t | A HE strength of the position of the United States rests largely in the
knowledge of the great powers throughout the world that there will
be no backward step taken by Theodore Roosevelt in the progressive Duty of Destiny policy. This President McKinley immensely broadened and advanced. He could not have been persuaded or coerced by any forces, within or without our country into a war that he did not believe to be a war of honor and humanity. He was beset first by those who wanted a war for the conquest of Cuba from the Spaniards; and he was belabored because he did not accept the Key West Bureau output of dispatches of fiction as history. He knew we were fearfully and wonderfully unprepared for war when the Maine was blown up, and temporized that we might get ready our ships of war, and his common sense supported him through storms of malicious invective. He bore the burdens of a giant, and did it heroically, closing the war in victory, before the military experts thought the campaign could be opened.
Because we did not surrender to treason, fraud and murderous barbarism, in the Philippines, he was charged with all that was shameless and scandalous in unholy crusades, undertaken absolutely for imperial ambition. The cry of the weaklings and belittlers in our midst, the cranks who have assailed American growth from the beginning, that we were warring against liberty and trampling upon the Declaration of Independence, was incessant, and in some parts of the country acutely maniacal. It was, however, plain to all enlightened people, that this country was accepting Destiny as a Duty, and that we must be gainers by the victories that gave influence as one of the Great Nations. The fact that this was coming had for a generation been in the air, and that it had come was demonstrated at Manila, and Santiago, as clearly as the glory Nelson won for England on the coast of Egypt and Spain, gave to her armaments the power commanding the seas.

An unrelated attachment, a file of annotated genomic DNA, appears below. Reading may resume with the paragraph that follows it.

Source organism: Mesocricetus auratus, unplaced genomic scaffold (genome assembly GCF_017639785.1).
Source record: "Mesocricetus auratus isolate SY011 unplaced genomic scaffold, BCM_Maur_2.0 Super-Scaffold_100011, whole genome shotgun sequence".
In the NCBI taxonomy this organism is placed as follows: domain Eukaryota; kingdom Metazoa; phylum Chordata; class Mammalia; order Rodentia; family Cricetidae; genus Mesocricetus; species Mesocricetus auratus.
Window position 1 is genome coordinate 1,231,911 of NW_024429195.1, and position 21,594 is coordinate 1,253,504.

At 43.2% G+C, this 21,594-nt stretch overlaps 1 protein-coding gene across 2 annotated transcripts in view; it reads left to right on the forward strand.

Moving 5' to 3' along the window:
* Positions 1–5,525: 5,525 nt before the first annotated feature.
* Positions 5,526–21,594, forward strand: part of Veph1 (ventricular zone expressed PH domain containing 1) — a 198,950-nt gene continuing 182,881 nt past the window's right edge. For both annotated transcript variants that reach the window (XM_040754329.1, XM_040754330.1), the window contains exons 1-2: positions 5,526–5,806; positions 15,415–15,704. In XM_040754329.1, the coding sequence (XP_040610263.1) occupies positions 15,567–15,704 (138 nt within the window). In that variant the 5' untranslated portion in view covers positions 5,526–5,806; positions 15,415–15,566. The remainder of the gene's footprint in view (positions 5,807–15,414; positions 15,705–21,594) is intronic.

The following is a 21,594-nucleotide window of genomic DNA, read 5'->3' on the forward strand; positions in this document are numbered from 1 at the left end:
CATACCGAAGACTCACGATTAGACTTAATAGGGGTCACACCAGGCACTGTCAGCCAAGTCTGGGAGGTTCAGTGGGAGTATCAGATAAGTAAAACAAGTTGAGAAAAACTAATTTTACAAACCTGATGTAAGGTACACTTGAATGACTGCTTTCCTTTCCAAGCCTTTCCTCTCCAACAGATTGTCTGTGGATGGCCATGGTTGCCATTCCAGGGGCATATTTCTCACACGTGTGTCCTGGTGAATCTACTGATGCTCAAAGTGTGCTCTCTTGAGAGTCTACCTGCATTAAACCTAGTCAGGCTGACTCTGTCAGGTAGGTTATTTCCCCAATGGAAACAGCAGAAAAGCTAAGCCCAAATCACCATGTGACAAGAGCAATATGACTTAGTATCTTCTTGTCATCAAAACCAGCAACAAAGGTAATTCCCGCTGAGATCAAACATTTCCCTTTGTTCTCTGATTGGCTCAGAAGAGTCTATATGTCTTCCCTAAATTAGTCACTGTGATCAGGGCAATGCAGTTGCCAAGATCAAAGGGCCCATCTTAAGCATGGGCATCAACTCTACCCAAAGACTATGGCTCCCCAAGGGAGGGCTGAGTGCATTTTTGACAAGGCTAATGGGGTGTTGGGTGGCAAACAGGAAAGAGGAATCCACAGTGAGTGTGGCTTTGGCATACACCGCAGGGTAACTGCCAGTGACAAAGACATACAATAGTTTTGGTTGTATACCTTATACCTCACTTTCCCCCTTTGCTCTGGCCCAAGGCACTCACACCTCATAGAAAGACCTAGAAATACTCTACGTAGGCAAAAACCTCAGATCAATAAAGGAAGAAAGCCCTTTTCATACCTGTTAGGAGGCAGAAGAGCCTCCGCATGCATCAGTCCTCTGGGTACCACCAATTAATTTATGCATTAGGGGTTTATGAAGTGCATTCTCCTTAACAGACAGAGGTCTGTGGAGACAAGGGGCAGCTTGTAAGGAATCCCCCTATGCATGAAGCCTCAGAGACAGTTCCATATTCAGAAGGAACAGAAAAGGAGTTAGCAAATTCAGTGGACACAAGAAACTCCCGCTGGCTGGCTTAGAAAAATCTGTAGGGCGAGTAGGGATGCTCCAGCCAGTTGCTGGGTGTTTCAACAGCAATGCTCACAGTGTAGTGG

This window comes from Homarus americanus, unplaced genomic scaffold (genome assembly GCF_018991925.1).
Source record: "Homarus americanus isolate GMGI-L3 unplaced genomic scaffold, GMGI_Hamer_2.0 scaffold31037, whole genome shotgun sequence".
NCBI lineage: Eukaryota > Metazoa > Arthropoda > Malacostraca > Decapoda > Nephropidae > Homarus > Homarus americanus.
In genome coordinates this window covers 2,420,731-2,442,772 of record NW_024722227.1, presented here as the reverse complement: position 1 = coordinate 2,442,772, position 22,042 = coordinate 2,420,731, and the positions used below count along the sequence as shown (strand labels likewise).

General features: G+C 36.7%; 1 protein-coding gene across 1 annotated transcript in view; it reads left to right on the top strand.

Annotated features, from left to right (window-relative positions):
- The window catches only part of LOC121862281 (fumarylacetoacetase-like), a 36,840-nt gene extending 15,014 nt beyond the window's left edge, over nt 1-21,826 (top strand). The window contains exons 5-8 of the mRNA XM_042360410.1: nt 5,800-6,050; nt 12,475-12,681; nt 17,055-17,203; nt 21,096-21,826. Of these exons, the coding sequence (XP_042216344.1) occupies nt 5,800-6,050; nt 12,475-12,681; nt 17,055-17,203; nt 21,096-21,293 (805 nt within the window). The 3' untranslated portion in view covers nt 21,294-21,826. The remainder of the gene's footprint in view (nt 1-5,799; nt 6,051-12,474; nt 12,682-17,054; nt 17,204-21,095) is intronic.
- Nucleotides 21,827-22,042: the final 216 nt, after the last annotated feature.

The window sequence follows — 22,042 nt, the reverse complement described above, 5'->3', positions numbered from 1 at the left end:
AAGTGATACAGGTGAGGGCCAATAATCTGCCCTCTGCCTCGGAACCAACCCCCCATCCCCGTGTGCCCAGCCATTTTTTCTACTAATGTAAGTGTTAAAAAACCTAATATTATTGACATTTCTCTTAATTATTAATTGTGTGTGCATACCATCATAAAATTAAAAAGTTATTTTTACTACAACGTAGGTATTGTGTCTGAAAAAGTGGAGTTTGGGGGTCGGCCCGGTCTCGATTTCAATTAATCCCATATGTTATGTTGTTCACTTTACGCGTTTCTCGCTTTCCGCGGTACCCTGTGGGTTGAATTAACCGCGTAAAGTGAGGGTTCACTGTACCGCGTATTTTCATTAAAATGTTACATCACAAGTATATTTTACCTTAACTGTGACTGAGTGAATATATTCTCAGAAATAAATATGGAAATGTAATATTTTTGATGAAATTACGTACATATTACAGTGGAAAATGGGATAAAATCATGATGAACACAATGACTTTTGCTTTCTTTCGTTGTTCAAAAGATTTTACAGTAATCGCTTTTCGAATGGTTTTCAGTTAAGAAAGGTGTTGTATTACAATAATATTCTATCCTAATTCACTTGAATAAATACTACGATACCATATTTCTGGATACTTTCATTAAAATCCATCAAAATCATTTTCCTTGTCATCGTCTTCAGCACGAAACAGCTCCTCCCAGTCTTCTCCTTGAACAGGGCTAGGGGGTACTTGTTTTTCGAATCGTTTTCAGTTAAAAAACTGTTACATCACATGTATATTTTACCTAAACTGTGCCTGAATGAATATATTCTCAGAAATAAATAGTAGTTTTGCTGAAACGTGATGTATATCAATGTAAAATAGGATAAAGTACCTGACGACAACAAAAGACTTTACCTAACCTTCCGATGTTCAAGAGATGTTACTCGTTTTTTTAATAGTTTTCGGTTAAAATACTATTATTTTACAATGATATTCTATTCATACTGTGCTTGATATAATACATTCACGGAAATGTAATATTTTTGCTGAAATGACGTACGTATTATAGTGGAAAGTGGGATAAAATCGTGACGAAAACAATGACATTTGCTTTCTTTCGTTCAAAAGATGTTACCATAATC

The message to Congress by Theodore Roosevelt was a proclamation to
the people and Nations of the earth, that the Great North American Republic T. R.—35 385
was as certain to hold her Three Archipelagoes in the Pacific as her three States bounded on the West by that ocean, over which the Nation goes on the course of Empire broad and luminous.
The pusillanimous outcry against President McKinley for his acceptance of the expansion, that wronged none and was good for all, may have touched his kindly heart with sorrow, that enmity should be so ignominious, but so tranquil was he in serene strength, that his heart was never agitated by resentment.